Two short-lived, NY-based crime shows have finally come out on DVD…and they are both gems.

DECOY stars Beverly Garland as police woman Casey Jones and was the first TV series to shoot on location in New York. It was also the first series to feature a police woman in the lead role. All 39 episodes from its brief, 1958 run are included in this boxed set, which also comes with a nicely detailed brochure of synopses, brief episodic credits, and some interesting background on the series — one I have to admit I wasn’t familiar with at all. I’ve always been a fan of Beverly Garland, and was fortunate to work with her on the “Mannix” episode of DIAGNOSIS MURDER, but I’d never seen this series before. I’m glad I took the gamble and bought the DVD set. Think of DECOY as a grittier DRAGNET…but with a female star. The series is straight-forward, ripped from the case files, police procedural storytelling. But unlike DRAGNET, Garland manages to give her character an emotional life beneath the action and dialogue purely through her facial expressions, dialogue delivery, and body language. Her acting strengths, some sharp writing, and the consistently excellent NY location shooting make this a dandy piece of TV crime noir well worth your time. I’d argue it’s actually a far more realistic and interesting series than POLICE WOMAN, which came decades later. You’ll also see early guest appearances from future stars Peter Falk, Suzanne Pleshette, Martin Balsam, Diane Ladd and Larry Hagman.



CORONET BLUE is primarily remembered for its cool theme song…if its remembered all. Which I guess is fitting, given what the show was about. Frank Converse stars as a guy who is shot, thrown in the Hudson river, and left for dead. He survives, but can’t remember anything about his past except the words “Coronet Blue.” The 13 episodes followed his efforts to discover who he is and, as is customary in series like this,  help other people in trouble along the way. This boxed set lives up to my memory of the show…pun intended. The theme song and score are great, the writing is strong, the location shooting is excellent, and the casting is top-notch.  It’s a real time capsule of talent — lots of future writing, acting, and directing stars worked on this series including Roy Scheider, Jon Voight, Candice Bergen, Billy Dee Williams, Albert Ruben (writer of KOJAK, etc), Lamont Johnson (director of EXECUTION OF PRIVATE SLOVIK, etc), Alvin Sargent (writer of PAPER MOON, SPIDERMAN 1, 2, 3 etc) . The prints are good and the DVD has one extra, an on-camera interview with creator Larry Cohen, who is perhaps best known for creating BRANDED and THE INVADERS…and directing IT’S ALIVE.  It was nice to have the interview  — I just wish he’d gone into more depth. It’s also a shame that they didn’t interview some of the other surviving actors, writers, directors who worked on the series. Even so, that’s a minor quibble. This is a terrific boxed set, one I have been waiting on for years.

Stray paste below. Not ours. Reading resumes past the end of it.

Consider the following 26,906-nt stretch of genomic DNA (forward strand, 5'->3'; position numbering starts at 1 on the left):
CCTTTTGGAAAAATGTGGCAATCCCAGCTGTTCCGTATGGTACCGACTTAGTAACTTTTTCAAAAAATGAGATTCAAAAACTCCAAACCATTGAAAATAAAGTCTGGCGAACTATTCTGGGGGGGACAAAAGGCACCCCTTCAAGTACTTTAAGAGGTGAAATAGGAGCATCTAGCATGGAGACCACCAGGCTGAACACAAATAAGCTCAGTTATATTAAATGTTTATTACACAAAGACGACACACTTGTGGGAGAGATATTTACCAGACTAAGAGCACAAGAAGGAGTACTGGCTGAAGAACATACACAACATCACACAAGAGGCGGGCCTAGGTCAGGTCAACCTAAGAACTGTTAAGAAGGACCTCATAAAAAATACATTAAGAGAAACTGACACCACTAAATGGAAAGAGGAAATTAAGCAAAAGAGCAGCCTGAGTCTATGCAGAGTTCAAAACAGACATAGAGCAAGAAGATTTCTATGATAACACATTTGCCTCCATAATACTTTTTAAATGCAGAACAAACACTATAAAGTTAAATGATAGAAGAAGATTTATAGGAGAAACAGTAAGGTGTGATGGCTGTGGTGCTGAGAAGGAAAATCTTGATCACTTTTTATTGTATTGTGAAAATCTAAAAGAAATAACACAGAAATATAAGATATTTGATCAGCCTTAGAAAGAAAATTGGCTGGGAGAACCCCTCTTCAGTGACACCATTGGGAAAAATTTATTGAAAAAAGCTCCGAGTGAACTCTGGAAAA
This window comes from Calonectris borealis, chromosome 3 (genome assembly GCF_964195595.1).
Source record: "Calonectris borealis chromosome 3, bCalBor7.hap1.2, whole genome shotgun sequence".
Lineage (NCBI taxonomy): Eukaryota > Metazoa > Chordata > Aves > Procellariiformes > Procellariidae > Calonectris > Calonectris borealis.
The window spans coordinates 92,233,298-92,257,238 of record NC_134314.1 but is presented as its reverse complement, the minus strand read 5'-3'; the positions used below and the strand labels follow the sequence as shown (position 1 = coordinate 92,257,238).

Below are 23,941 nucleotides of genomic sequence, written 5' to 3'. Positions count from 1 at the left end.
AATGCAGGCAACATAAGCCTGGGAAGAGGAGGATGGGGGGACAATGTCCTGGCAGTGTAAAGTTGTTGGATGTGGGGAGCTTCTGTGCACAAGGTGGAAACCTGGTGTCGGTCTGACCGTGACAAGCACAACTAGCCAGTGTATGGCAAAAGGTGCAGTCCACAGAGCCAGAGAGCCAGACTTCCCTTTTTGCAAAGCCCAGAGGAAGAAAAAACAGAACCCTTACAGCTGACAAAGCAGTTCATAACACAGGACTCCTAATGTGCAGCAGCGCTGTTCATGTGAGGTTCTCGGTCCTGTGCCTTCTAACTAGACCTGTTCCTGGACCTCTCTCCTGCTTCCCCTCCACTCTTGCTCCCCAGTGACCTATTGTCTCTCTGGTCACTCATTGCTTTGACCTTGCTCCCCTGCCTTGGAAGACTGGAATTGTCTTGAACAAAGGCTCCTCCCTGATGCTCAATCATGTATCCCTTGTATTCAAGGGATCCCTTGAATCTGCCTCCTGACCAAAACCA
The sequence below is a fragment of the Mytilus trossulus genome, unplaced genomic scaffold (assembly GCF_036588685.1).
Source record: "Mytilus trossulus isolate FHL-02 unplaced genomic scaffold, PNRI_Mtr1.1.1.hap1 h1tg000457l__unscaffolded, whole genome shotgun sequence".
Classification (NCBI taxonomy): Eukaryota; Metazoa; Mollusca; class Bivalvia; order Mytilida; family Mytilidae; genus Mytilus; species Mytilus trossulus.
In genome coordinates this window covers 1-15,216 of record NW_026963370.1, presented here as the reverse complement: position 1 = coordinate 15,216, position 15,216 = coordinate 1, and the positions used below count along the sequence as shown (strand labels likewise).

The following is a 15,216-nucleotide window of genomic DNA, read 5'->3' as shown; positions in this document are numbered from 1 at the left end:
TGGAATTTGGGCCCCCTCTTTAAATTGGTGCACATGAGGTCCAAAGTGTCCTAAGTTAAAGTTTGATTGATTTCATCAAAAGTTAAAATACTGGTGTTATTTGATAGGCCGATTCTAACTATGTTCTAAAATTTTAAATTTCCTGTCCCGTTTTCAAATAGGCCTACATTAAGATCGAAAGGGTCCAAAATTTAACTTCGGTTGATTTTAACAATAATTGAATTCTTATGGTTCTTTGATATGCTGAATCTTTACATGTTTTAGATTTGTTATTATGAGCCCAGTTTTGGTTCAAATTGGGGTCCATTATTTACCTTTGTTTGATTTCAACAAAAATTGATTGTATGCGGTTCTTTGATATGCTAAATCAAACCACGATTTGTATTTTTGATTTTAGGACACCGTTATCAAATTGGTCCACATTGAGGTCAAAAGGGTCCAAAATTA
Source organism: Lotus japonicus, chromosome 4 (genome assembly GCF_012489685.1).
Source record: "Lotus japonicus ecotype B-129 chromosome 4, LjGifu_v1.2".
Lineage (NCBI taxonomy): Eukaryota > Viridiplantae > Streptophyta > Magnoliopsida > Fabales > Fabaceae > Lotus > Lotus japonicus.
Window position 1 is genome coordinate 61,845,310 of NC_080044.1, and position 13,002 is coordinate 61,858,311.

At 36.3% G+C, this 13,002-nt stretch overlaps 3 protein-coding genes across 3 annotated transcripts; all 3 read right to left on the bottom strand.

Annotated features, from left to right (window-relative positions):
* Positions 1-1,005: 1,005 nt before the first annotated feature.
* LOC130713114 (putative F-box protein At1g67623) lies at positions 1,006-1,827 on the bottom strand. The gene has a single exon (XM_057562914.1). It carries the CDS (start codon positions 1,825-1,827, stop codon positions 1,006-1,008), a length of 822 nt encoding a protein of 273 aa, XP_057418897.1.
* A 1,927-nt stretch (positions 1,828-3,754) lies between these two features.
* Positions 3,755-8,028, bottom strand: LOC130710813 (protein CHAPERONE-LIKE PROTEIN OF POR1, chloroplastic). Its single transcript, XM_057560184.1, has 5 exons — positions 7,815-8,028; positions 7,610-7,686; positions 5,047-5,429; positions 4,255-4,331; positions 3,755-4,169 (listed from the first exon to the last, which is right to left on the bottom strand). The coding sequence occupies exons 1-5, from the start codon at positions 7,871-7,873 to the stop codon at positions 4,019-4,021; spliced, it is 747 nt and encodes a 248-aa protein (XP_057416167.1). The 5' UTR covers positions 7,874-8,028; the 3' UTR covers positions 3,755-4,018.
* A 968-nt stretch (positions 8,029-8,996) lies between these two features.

3 thoughts on “DVD Reviews: DECOY and CORONET BLUE”

  1. Hi Lee. Thanks for this! I can’t figure whether I’m imagining, or if one of the networks re-ran both these series during the early/mid 1960s in the Cleveland market. Regardless, I’m on this like ugly on an ape. Thanks, too, for the gratis download of McGRAVE—enjoyed the hell out of it. Humor so fast it should be carried in a holster.

  2. I remember watching Coronet Blue during my student years. I only saw maybe 3 shows (studies came first). I especially liked the character played by Brian Bedford. I remember one episode got the characters thinking it was “cornet” blue and not coronet. I played cornet in band for awhile so it sticks in my mind.

    When I was working at Motorola, Frank Converse filmed an episode of “Then Came Bronson” at our plant. They turned our integrated circuit manufacturing plant into the “Merkel Toy Factory”. I believe the episode was “The Spitball Kid” (or at least I know it involved baseball). I think “Then Came Bronson” only lasted one season. It was similar to “Route 66”.

  3. Frank Converse should have done commentary or an interview unless there is some reason he didn’t want to. I can’t imagine a dedicated producer not wanting him in on this DVD release.


Leave a Comment